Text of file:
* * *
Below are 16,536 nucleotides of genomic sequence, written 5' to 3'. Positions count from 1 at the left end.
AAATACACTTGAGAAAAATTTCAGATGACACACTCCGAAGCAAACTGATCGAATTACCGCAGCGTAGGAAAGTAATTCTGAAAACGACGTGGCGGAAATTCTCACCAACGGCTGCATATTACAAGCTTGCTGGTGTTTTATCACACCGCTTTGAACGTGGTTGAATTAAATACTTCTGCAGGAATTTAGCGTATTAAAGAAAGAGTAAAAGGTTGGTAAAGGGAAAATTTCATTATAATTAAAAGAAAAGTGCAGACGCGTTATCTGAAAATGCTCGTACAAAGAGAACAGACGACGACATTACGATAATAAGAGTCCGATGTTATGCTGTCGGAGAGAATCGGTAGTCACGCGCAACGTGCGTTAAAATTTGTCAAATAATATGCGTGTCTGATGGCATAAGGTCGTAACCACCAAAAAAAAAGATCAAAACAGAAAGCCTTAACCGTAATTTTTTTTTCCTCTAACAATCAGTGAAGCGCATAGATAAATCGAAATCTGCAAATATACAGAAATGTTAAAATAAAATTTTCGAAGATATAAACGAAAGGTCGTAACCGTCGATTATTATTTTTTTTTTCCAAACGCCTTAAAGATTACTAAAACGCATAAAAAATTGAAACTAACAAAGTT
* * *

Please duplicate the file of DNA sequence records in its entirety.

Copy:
Below are 16,536 nucleotides of genomic sequence, written 5' to 3'. Positions count from 1 at the left end.
AAATACACTTGAGAAAAATTTCAGATGACACACTCCGAAGCAAACTGATCGAATTACCGCAGCGTAGGAAAGTAATTCTGAAAACGACGTGGCGGAAATTCTCACCAACGGCTGCATATTACAAGCTTGCTGGTGTTTTATCACACCGCTTTGAACGTGGTTGAATTAAATACTTCTGCAGGAATTTAGCGTATTAAAGAAAGAGTAAAAGGTTGGTAAAGGGAAAATTTCATTATAATTAAAAGAAAAGTGCAGACGCGTTATCTGAAAATGCTCGTACAAAGAGAACAGACGACGACATTACGATAATAAGAGTCCGATGTTATGCTGTCGGAGAGAATCGGTAGTCACGCGCAACGTGCGTTAAAATTTGTCAAATAATATGCGTGTCTGATGGCATAAGGTCGTAACCACCAAAAAAAAAGATCAAAACAGAAAGCCTTAACCGTAATTTTTTTTTCCTCTAACAATCAGTGAAGCGCATAGATAAATCGAAATCTGCAAATATACAGAAATGTTAAAATAAAATTTTCGAAGATATAAACGAAAGGTCGTAACCGTCGATTATTATTTTTTTTTTCCAAACGCCTTAAAGATTACTAAAACGCATAAAAAATTGAAACTAACAAAGTT